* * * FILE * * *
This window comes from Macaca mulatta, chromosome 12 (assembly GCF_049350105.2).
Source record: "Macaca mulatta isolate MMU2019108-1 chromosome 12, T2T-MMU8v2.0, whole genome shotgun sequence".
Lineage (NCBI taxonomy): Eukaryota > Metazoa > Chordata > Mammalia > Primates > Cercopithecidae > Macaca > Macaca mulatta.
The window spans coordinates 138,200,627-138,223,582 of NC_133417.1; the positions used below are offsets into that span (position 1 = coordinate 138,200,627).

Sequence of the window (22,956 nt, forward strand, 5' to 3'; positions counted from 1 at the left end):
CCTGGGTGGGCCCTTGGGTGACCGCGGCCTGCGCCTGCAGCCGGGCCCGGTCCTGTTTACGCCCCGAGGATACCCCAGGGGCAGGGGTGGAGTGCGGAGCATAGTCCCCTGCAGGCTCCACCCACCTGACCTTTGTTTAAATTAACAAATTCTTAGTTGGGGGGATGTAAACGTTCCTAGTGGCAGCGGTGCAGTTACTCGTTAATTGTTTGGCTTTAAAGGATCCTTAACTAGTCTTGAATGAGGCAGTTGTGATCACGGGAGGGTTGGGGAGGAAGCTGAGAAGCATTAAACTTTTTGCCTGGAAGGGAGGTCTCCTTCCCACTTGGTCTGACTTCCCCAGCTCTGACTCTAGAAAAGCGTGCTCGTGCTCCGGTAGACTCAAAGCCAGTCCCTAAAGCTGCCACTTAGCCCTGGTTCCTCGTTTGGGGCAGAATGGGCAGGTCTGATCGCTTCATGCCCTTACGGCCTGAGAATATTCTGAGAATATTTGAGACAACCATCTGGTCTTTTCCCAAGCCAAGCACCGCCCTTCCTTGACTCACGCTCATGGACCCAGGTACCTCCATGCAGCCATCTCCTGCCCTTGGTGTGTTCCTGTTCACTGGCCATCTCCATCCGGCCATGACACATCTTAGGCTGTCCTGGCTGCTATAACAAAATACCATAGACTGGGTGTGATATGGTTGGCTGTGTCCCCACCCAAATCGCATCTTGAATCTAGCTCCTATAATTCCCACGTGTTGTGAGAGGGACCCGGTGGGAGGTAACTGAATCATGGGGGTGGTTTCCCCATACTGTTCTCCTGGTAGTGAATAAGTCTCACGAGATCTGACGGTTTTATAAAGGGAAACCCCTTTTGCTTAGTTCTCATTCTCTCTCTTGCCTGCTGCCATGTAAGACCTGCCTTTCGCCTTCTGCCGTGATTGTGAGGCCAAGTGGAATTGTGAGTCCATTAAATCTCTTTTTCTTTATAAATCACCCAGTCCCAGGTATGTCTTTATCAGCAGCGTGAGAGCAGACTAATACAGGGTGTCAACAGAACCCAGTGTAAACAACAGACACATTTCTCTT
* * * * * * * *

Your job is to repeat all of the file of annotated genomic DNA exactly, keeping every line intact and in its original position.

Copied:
This window comes from Macaca mulatta, chromosome 12 (assembly GCF_049350105.2).
Source record: "Macaca mulatta isolate MMU2019108-1 chromosome 12, T2T-MMU8v2.0, whole genome shotgun sequence".
Lineage (NCBI taxonomy): Eukaryota > Metazoa > Chordata > Mammalia > Primates > Cercopithecidae > Macaca > Macaca mulatta.
The window spans coordinates 138,200,627-138,223,582 of NC_133417.1; the positions used below are offsets into that span (position 1 = coordinate 138,200,627).

Sequence of the window (22,956 nt, forward strand, 5' to 3'; positions counted from 1 at the left end):
CCTGGGTGGGCCCTTGGGTGACCGCGGCCTGCGCCTGCAGCCGGGCCCGGTCCTGTTTACGCCCCGAGGATACCCCAGGGGCAGGGGTGGAGTGCGGAGCATAGTCCCCTGCAGGCTCCACCCACCTGACCTTTGTTTAAATTAACAAATTCTTAGTTGGGGGGATGTAAACGTTCCTAGTGGCAGCGGTGCAGTTACTCGTTAATTGTTTGGCTTTAAAGGATCCTTAACTAGTCTTGAATGAGGCAGTTGTGATCACGGGAGGGTTGGGGAGGAAGCTGAGAAGCATTAAACTTTTTGCCTGGAAGGGAGGTCTCCTTCCCACTTGGTCTGACTTCCCCAGCTCTGACTCTAGAAAAGCGTGCTCGTGCTCCGGTAGACTCAAAGCCAGTCCCTAAAGCTGCCACTTAGCCCTGGTTCCTCGTTTGGGGCAGAATGGGCAGGTCTGATCGCTTCATGCCCTTACGGCCTGAGAATATTCTGAGAATATTTGAGACAACCATCTGGTCTTTTCCCAAGCCAAGCACCGCCCTTCCTTGACTCACGCTCATGGACCCAGGTACCTCCATGCAGCCATCTCCTGCCCTTGGTGTGTTCCTGTTCACTGGCCATCTCCATCCGGCCATGACACATCTTAGGCTGTCCTGGCTGCTATAACAAAATACCATAGACTGGGTGTGATATGGTTGGCTGTGTCCCCACCCAAATCGCATCTTGAATCTAGCTCCTATAATTCCCACGTGTTGTGAGAGGGACCCGGTGGGAGGTAACTGAATCATGGGGGTGGTTTCCCCATACTGTTCTCCTGGTAGTGAATAAGTCTCACGAGATCTGACGGTTTTATAAAGGGAAACCCCTTTTGCTTAGTTCTCATTCTCTCTCTTGCCTGCTGCCATGTAAGACCTGCCTTTCGCCTTCTGCCGTGATTGTGAGGCCAAGTGGAATTGTGAGTCCATTAAATCTCTTTTTCTTTATAAATCACCCAGTCCCAGGTATGTCTTTATCAGCAGCGTGAGAGCAGACTAATACAGGGTGTCAACAGAACCCAGTGTAAACAACAGACACATTTCTCTT